No one was singing "Kumbaya," but for a few weeks this fall, it looked as if the carpenters union and the Convention Center had reached a detente that would have allowed union members, ousted since May 2014, to work in the building. There was even a rough outline for how it would go.
But now it's off the table.
"The conversations did not work out, which is certainly unfortunate," said John Ballantyne, executive secretary-treasurer of the Northeast Regional Council of Carpenters. "We'll let the courts make the decisions. We're still hopefully optimistic that we could work with the Convention Center."
The situation is so fraught with consequences that many people would not talk on the record. But they did lay out a scenario for how the talks progressed and why they ended.
One of the few who spoke was Nicholas DeBenedictis, chairman of the Philadelphia Convention and Visitors Bureau, who said a rapprochement was being discussed by the Convention Center board.
"I think the concern is how it will affect our booking conventions," he said. "Unfortunately, the old rumors are still there.
"My thinking is time heals all wounds," he said. "There are different carpenters, different leadership."
Other factors are mounting legal exposure, some disenchantment with center working conditions, and the ambitions of John Dougherty, who heads both the International Brotherhood of Electrical Workers Local 98 and the Philadelphia Building Trades Council.
Key moments will come next month. A carpenter source suggests that the center could face $24 million in back pay if it loses an unfair labor practice charge case before the Pennsylvania Labor Relations Board. This is the case, now set for Dec. 21, in which the center accused the hearing examiner of being too politically influenced to sit in judgment. The examiner kept himself on the case.
The federal judge in a civil racketeering suit filed by the center against the carpenters has been pressing for details on talks, a board member said. She had stayed the case until Dec. 31.
For years, convention bookings had declined, with meeting planners and exhibitors blaming the cost and hassle of dealing with six unions and especially the carpenters, who were seen as inflexible.
Center officials addressed these concerns in May 2014 with a new customer satisfaction agreement that gave exhibitors more leeway. But carpenters' leader Edward J. Coryell declined to sign the agreement immediately. He signed a few days later, but by then, the carpenters were out and their work, all 167,879 hours of it in 2013, had been distributed among other unions.
In a stunning moment in local labor history, those other unions crossed the carpenters' picket line, led by their unions' top officials, including Dougherty, a Coryell rival.
The carpenters relentlessly picketed and filed unfair labor practice charges. During the 2015 Philadelphia Auto Show, union members crashed the gate and were accused of vandalizing exhibits. In May 2015, the center responded by filing a federal racketeering suit against the union.
Then, somehow, a thaw began.
Coryell's council supported State Sen. Anthony H. Williams for mayor, but the carpenters' council in New Jersey donated to the campaign of Mayor Kenney, who was strongly backed by Dougherty. The Jersey union, now led by Ballantyne, had been led by Frank Spencer of Haddonfield, who is a national union executive and remains influential in local politics.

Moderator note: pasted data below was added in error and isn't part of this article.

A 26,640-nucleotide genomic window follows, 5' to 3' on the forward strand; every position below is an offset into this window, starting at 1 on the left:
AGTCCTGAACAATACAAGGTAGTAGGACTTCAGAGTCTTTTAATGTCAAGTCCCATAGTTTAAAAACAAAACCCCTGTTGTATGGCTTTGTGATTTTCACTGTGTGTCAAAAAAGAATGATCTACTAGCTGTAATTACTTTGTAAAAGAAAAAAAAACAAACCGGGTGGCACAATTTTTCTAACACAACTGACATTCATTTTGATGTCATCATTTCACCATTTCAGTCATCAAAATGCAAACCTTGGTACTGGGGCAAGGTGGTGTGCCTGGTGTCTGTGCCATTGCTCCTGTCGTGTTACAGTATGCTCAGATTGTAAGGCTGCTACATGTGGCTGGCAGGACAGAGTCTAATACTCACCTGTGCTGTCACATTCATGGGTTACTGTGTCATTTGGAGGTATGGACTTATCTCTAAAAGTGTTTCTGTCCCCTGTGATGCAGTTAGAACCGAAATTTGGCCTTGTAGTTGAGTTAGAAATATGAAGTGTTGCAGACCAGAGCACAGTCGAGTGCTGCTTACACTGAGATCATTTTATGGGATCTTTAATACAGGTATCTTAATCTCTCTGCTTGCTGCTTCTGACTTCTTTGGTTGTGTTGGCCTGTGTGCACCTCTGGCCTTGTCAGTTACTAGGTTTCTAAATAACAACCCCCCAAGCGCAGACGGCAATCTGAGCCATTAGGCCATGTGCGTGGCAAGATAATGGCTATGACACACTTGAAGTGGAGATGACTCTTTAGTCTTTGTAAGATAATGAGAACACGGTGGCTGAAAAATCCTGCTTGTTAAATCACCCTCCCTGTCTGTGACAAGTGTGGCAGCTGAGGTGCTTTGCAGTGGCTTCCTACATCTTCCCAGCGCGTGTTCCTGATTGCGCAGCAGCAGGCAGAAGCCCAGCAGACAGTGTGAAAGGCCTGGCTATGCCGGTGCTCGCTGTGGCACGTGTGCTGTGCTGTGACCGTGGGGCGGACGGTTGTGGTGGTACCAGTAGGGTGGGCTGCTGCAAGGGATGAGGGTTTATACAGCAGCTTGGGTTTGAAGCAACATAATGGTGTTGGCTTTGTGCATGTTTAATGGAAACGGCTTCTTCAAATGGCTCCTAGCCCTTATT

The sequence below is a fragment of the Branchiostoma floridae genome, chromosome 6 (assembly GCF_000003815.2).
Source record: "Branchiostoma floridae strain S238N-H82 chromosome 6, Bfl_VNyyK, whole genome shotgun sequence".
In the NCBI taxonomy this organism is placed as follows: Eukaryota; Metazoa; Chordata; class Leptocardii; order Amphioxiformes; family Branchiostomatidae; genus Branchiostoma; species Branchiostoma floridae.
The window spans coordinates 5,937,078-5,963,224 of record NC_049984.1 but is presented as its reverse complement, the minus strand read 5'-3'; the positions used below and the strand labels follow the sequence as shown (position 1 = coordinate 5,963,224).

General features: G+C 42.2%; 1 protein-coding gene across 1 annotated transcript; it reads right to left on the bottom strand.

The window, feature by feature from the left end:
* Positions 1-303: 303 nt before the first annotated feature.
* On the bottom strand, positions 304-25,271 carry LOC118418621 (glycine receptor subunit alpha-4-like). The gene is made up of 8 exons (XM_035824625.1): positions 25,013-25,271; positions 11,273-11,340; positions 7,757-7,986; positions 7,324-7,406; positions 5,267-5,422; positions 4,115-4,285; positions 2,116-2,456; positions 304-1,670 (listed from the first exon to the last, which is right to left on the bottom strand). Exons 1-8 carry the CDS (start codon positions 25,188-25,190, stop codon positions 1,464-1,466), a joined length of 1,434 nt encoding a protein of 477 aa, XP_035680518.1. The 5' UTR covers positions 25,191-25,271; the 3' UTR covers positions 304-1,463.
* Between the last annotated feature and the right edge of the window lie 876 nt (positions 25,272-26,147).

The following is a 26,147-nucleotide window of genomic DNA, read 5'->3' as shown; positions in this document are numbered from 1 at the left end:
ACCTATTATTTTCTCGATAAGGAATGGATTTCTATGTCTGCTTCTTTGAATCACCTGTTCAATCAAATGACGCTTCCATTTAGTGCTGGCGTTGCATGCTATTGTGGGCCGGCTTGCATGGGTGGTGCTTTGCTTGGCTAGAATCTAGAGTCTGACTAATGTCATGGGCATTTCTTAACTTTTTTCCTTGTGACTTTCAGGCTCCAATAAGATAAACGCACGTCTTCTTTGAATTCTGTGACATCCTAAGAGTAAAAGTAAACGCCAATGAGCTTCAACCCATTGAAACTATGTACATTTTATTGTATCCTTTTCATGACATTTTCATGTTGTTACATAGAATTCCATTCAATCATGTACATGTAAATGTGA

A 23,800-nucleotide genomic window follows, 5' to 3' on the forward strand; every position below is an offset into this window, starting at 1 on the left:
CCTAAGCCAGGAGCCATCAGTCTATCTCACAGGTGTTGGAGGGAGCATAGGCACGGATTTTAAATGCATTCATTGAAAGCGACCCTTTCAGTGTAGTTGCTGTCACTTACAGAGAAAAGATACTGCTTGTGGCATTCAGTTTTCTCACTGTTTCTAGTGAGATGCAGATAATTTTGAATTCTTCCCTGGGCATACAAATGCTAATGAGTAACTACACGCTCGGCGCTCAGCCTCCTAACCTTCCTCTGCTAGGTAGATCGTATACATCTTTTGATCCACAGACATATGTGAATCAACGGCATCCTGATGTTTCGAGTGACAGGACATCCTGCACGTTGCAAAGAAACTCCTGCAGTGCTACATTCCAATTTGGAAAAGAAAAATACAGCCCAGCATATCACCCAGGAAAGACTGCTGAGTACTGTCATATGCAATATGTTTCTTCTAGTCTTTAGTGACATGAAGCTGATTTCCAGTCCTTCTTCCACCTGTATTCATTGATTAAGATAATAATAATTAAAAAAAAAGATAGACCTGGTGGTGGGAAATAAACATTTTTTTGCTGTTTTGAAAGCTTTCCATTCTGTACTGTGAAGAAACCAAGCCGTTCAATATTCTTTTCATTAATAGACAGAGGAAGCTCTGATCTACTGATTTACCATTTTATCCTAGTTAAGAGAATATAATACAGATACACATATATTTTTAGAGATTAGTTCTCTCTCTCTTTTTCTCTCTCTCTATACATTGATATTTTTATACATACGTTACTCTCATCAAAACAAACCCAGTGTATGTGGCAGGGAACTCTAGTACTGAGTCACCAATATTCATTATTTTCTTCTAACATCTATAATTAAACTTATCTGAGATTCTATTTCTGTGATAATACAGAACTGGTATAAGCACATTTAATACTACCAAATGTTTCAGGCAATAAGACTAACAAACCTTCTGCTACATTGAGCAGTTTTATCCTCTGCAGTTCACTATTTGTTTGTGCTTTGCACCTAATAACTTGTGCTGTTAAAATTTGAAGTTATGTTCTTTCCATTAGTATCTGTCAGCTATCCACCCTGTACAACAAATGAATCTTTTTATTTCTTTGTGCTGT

In November 2015, Dougherty was chosen to lead the Philadelphia Building Trades Council. Carpenters are one of the city's largest trades but weren't council members. Taking them back into the council would increase its finances and influence, along with Dougherty's reach.
"I believe there's room for the carpenters in the center," Dougherty said. "There are certain things the carpenters do that can't be replicated."
In February, the international forced Coryell's retirement. Ballantyne took control. He quickly transferred Coryell's son, Edward Jr., a union official, to northern New Jersey, away from the Convention Center, where he had been blamed, in part, for its toxic atmosphere.
In July, the trades worked peacefully to build the Democratic National Convention at the Wells Fargo Center. The carpenters withdrew pickets. Ballantyne attended a Building Trades Council meeting. Convention Center board member Heather Steinmiller met informally with Frank Spencer and Tricia Mueller, the carpenters union's political director. Both sides sought delays in legal proceedings, signaling talks underway.
Inside the building, the atmosphere was cheerier in the post-carpenter days. Bookings were up.
But there were complaints. As friendly and willing as the stagehands were, "I'd rather have the carpenters," said a longtime contractor. "They are skilled labor. The carpenters were misguided by the leadership, and the leadership team was misguided. Now, that whole hard-knock, gritty attitude is gone."
The contractor, who didn't want to be named because he didn't want to offend his stagehand workers, runs an "install-and-dismantle" business and is hired by companies to set up their displays in shows around the country. Many "I-and-D" contractors employ a regular traveling crew of union carpenters. Under the current customer-satisfaction agreement, those carpenters were not allowed to pick up a hammer at the center, but a few could be nonworking supervisors.
The rapprochement would have allowed them and regular crews of "I-and-D" carpenters to work. However, carpenters would not have been included, as they once were, in the center's general workforce. The other unions have those jobs as part of the customer-satisfaction agreement.
The carpenters wanted more of their work back, several sources said. And that's why the talks fell apart.
As far as the city's tourism industry is concerned, that's good news.